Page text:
If you're reading this article and think no one knows what you are doing because you're alone, think again.
"Most people don't really understand the extent to which their web activities are tracked when they go online or on the Internet to different websites," said John Simpson of consumerwatchdog.org.
Simpson demonstrated how one visit to the Los Angeles Times website generated a lot of interest by third-party tracking sites. Using a software add-on called Collusion, Simpson was able to spy on the spies.
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"The problem is that most people don't know that it's happening to them," he said.
These marketing companies gather information about you: what you like or what you buy, and how much you are willing to pay. They do it with tracking software known as cookies.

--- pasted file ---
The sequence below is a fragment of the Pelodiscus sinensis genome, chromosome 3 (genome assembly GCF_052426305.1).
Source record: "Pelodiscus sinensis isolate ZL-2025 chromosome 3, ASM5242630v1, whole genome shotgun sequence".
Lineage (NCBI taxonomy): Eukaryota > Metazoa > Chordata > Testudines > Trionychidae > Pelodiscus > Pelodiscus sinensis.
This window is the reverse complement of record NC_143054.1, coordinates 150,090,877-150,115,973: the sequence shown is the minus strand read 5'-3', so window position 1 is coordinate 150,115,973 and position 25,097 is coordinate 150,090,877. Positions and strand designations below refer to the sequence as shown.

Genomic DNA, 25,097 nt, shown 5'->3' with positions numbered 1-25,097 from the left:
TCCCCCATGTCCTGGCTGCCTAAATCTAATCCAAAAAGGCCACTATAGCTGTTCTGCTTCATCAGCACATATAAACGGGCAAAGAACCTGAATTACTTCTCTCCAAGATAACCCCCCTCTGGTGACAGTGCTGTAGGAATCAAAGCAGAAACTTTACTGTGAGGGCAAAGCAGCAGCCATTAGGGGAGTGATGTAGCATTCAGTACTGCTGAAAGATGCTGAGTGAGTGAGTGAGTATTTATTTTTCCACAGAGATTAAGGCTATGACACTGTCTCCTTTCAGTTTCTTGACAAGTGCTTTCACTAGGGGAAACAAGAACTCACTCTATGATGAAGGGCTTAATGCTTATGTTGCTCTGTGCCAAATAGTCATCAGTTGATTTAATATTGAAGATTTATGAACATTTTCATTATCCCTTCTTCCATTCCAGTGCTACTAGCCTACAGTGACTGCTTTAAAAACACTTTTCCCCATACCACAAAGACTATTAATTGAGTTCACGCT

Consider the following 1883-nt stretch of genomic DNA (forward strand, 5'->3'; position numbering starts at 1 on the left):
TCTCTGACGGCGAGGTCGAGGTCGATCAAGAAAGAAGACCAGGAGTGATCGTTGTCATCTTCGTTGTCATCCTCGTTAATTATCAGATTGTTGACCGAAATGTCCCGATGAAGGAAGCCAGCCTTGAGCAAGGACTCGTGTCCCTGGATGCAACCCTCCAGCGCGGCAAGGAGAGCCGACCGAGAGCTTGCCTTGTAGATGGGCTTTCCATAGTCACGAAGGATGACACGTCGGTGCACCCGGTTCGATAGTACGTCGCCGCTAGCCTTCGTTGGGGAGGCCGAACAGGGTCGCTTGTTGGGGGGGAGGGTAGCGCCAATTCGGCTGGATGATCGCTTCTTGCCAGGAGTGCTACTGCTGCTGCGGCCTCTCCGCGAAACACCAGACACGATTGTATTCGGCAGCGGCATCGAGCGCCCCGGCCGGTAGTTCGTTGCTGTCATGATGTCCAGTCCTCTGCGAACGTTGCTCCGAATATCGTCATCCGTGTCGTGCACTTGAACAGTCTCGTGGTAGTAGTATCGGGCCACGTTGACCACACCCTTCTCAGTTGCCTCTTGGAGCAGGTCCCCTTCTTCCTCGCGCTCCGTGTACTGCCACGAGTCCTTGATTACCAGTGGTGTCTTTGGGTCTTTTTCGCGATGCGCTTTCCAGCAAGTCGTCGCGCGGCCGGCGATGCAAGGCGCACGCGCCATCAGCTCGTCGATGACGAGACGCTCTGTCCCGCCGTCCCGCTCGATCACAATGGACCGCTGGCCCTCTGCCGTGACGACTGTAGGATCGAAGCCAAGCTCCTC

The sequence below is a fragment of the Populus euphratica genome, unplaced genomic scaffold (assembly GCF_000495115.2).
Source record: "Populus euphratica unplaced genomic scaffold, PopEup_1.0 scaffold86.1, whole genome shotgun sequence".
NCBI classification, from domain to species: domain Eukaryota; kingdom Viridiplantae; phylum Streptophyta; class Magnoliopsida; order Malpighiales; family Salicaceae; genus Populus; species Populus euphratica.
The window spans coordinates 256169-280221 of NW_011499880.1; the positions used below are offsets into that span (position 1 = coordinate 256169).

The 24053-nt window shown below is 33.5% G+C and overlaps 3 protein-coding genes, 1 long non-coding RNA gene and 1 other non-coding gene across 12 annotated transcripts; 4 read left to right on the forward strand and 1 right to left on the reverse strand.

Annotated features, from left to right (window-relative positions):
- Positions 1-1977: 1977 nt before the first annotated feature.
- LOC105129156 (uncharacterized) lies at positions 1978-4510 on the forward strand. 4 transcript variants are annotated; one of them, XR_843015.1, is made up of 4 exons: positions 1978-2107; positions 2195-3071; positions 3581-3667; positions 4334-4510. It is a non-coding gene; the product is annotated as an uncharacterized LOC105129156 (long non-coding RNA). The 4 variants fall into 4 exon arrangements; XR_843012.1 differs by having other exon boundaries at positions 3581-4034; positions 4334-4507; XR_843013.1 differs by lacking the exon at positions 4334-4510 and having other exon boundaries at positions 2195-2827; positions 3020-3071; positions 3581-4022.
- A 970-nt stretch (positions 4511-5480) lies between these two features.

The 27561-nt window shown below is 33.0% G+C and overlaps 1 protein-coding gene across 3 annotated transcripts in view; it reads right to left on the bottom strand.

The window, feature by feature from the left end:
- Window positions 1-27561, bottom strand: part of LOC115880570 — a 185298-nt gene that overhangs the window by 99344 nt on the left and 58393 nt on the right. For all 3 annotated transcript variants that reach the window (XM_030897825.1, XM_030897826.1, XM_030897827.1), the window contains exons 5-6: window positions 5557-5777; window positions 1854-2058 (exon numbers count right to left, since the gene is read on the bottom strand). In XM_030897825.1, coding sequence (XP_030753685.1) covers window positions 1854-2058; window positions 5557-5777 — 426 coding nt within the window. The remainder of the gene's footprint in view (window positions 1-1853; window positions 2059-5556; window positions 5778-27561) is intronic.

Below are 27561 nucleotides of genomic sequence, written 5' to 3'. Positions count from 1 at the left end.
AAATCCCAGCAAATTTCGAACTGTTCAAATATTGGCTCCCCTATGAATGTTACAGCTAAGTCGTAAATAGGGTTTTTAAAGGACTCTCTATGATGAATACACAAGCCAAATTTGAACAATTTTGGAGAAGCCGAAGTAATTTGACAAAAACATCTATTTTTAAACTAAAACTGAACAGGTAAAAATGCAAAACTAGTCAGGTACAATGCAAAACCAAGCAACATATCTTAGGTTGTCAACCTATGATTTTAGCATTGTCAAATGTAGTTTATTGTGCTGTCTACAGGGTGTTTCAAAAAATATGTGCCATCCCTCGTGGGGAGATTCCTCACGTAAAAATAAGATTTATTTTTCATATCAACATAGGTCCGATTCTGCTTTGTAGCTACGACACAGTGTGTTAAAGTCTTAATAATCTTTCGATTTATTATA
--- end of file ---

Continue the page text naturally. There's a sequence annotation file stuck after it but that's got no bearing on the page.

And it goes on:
"None of this is illegal," Simpson said.
Simpson pointed out that most browsers are preset to enable cookies, so you either block them entirely by changing the settings yourself or "you can clear your cookies" regularly.
Another option is to download Collusion as an add-on to block tracking. This will also allow you to watch who is trying to track you.
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